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Waynesboro branch of Virginia Museum of Natural History is a ‘rebirth’ for the city

Rebecca Barnabi
A tentative design plan for the Waynesboro branch of the Virginia Museum of Natural History. Photo by Rebecca J. Barnabi.

Glavé & Holmes Architecture of Richmond will design the Waynesboro branch of the Virginia Museum of Natural History.

“They’re going to be with us from today until the day we open,” said Joe Keiper, Executive Director of the VMNH in Martinsville.

Keiper said the hope is to open the Waynesboro museum in 2025. The architecture firm will complete design plans in 2023 and a groundbreaking will be held in 2024.

A project years in the making was held up during the COVID-19 pandemic waiting on state funding approval. Keiper said the Waynesboro museum is on the state’s list.

“The state has made the commitment,” he said. However, as has already happened in the planning of Waynesboro’s branch of VMNH, roadblocks must be expected in the next few years before the museum is complete.

At a reception held Wednesday evening in Waynesboro, Keiper spoke of the day a sign was unveiled in the parking lot at the corner of Arch Avenue and Main Street where the museum will be built.

“This became a community event that day and it reinvents itself as a community event today,” Keiper said.

The museum is accepting ideas for a community time capsule that will be placed in the museum as it is constructed.

The reception was held downtown at The City Foxes, which opened one week earlier.

“There are so many new storefronts and we can’t wait [to be a part of it],” said Lisa Carter, a member of the VMNH board.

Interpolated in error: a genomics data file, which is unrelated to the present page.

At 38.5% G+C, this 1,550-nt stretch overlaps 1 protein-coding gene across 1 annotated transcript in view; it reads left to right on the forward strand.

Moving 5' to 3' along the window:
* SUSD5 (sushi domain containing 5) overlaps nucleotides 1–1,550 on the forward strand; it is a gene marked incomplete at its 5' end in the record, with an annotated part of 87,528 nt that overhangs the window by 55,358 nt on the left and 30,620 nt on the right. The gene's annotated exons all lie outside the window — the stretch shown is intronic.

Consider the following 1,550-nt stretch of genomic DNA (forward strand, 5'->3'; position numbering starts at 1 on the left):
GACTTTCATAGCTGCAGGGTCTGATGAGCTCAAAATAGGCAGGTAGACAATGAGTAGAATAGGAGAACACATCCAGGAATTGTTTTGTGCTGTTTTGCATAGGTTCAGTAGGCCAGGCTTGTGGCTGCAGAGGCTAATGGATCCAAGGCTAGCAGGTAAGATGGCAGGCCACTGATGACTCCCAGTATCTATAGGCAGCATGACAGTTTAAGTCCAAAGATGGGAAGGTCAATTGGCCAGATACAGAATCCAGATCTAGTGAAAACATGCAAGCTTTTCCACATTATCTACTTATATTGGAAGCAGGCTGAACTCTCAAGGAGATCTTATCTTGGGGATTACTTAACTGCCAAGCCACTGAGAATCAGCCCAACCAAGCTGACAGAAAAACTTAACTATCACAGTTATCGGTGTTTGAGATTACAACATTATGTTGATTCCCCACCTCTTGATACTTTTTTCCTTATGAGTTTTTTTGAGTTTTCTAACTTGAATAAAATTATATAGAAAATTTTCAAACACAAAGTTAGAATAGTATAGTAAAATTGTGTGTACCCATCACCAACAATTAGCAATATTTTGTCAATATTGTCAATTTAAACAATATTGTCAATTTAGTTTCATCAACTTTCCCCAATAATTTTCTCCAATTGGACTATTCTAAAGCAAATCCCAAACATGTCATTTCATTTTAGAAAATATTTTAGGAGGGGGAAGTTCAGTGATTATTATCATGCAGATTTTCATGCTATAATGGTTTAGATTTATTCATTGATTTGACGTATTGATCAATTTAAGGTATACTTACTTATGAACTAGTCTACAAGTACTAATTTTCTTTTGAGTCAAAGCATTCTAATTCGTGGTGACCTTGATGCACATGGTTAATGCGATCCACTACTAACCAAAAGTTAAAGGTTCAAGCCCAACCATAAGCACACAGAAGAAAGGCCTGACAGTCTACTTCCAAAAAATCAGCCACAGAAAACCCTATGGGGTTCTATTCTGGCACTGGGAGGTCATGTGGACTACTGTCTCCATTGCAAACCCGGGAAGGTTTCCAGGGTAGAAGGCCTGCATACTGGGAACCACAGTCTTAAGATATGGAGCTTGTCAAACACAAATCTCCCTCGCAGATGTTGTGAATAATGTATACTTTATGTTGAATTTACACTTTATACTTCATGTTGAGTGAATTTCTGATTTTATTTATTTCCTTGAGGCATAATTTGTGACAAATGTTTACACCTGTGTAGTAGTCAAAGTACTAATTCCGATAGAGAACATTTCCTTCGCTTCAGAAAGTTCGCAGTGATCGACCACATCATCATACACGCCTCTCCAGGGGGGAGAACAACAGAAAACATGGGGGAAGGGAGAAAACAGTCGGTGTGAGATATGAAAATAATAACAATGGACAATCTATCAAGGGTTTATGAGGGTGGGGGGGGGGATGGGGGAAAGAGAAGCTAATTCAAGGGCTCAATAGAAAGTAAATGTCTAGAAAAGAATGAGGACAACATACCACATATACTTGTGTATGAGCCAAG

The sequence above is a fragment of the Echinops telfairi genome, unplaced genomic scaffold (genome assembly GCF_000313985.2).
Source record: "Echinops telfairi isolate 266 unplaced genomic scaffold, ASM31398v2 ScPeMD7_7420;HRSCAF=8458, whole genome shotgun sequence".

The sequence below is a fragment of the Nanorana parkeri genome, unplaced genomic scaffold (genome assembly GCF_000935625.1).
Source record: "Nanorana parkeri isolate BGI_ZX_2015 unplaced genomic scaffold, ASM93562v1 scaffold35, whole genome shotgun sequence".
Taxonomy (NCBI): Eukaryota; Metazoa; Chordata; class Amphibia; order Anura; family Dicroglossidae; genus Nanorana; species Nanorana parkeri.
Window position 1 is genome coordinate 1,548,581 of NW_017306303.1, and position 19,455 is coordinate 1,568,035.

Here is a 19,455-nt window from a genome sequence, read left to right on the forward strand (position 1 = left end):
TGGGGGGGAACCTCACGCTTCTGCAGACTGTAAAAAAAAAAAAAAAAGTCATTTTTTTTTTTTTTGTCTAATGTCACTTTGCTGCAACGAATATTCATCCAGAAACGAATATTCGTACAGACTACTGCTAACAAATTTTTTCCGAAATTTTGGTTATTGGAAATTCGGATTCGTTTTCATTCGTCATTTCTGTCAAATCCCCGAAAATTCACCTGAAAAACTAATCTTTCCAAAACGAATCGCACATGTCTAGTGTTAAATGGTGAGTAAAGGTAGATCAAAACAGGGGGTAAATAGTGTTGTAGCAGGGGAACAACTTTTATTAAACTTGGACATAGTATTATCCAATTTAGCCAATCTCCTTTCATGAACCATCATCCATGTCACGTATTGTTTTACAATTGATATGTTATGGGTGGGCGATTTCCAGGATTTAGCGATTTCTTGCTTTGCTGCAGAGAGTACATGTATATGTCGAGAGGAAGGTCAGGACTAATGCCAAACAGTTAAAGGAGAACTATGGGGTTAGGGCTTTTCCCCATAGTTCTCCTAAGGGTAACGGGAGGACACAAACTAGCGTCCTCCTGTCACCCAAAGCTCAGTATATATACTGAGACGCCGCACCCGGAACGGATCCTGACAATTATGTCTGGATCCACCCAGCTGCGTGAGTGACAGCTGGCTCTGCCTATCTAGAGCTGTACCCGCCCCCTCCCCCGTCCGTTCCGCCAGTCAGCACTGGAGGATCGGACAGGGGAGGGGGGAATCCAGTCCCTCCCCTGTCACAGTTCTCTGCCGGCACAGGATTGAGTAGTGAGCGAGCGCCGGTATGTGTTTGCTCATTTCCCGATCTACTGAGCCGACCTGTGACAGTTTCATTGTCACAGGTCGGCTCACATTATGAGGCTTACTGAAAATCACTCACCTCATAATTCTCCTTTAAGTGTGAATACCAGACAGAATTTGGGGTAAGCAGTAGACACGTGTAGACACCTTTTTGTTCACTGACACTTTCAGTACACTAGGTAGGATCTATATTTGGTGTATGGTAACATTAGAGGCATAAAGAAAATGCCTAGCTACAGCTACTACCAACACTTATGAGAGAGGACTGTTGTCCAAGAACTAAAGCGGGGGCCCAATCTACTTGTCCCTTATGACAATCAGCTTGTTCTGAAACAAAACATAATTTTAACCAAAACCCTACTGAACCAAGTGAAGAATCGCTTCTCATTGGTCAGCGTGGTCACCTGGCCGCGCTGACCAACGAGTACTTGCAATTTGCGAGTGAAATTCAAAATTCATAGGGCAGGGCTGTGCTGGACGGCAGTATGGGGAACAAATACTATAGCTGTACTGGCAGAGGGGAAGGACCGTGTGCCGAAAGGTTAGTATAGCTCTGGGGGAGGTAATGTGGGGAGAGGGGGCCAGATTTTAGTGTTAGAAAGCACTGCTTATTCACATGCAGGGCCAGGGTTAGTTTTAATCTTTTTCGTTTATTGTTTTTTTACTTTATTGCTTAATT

Steven Blashfield, Senior Principal and Director of Cultural Studio with Glavé & Holmes Architecture, said the firm is looking forward to seeing the expansion of museums in Virginia.

“Certainly, the idea of building a new museum here in Waynesboro is a great opportunity,” Blashfield said.

The Waynesboro branch of the VMNH will be uniquely Virginian and important for the community.

“As a firm, we’re really excited to be working in a town with a context,” Blashfield said.

Designs right now are tentative and could change before the building is built in 2024.

“It’s been a while coming, but we’re really happy as to where we are now,” said Dr. Thomas Benzing, a VMNH board member.

The design of the Waynesboro branch will build on ideas already in mind for the building, connect the museum to the South River, and interpret regional ecology, geology and culture, according to Benzing.

“There’s lots of stories to tell,” Benzing said. Such as the story of American eels swimming up the South River annually.

Another story is the cold springs, which brought DuPont to the area in the early 1900s, and others. Now residents fish along the South River.

“I think that ecology will be intimately engaged in the museum. We’re going to think about how can we tell people about the springs,” Benzing said.

Benzing, who lives in Augusta County, began working to bring the museum to Waynesboro in 2008.

“I think it will serve a community who doesn’t necessarily have access to a facility like this,” Benzing said.

In a diverse community like Waynesboro, students and adults will benefit from the museum’s presence.

“It’s a rebirth really for the city,” Benzing said.

Rebecca Barnabi

Rebecca Barnabi

Rebecca J. Barnabi is the national editor of Augusta Free Press. A graduate of the University of Mary Washington, she began her journalism career at The Fredericksburg Free-Lance Star. In 2013, she was awarded first place for feature writing in the Maryland, Delaware, District of Columbia Awards Program, and was honored by the Virginia School Boards Association’s 2019 Media Honor Roll Program for her coverage of Waynesboro Schools. Her background in newspapers includes writing about features, local government, education and the arts.

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